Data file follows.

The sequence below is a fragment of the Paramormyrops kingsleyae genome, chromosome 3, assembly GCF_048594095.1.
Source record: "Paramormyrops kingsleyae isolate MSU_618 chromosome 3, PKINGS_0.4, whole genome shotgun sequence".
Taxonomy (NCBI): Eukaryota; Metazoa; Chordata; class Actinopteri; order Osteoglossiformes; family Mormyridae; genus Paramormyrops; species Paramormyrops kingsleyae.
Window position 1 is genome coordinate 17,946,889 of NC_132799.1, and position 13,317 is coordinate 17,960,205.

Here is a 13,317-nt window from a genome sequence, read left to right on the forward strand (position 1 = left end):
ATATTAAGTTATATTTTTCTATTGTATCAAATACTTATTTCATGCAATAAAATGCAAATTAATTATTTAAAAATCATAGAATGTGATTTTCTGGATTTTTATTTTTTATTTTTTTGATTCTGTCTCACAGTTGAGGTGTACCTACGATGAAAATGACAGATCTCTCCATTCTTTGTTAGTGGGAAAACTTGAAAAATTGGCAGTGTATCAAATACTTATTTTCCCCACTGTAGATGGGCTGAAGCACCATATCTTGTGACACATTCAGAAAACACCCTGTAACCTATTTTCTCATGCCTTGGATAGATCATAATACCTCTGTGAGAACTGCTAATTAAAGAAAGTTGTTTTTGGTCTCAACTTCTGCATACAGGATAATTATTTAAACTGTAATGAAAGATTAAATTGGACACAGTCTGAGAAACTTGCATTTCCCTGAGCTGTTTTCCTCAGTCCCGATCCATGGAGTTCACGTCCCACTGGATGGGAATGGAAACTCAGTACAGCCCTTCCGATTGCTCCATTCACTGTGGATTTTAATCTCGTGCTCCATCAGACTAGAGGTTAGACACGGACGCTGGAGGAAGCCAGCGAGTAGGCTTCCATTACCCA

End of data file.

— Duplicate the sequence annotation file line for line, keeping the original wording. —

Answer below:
The sequence below is a fragment of the Paramormyrops kingsleyae genome, chromosome 3, assembly GCF_048594095.1.
Source record: "Paramormyrops kingsleyae isolate MSU_618 chromosome 3, PKINGS_0.4, whole genome shotgun sequence".
Taxonomy (NCBI): Eukaryota; Metazoa; Chordata; class Actinopteri; order Osteoglossiformes; family Mormyridae; genus Paramormyrops; species Paramormyrops kingsleyae.
Window position 1 is genome coordinate 17,946,889 of NC_132799.1, and position 13,317 is coordinate 17,960,205.

Here is a 13,317-nt window from a genome sequence, read left to right on the forward strand (position 1 = left end):
ATATTAAGTTATATTTTTCTATTGTATCAAATACTTATTTCATGCAATAAAATGCAAATTAATTATTTAAAAATCATAGAATGTGATTTTCTGGATTTTTATTTTTTATTTTTTTGATTCTGTCTCACAGTTGAGGTGTACCTACGATGAAAATGACAGATCTCTCCATTCTTTGTTAGTGGGAAAACTTGAAAAATTGGCAGTGTATCAAATACTTATTTTCCCCACTGTAGATGGGCTGAAGCACCATATCTTGTGACACATTCAGAAAACACCCTGTAACCTATTTTCTCATGCCTTGGATAGATCATAATACCTCTGTGAGAACTGCTAATTAAAGAAAGTTGTTTTTGGTCTCAACTTCTGCATACAGGATAATTATTTAAACTGTAATGAAAGATTAAATTGGACACAGTCTGAGAAACTTGCATTTCCCTGAGCTGTTTTCCTCAGTCCCGATCCATGGAGTTCACGTCCCACTGGATGGGAATGGAAACTCAGTACAGCCCTTCCGATTGCTCCATTCACTGTGGATTTTAATCTCGTGCTCCATCAGACTAGAGGTTAGACACGGACGCTGGAGGAAGCCAGCGAGTAGGCTTCCATTACCCA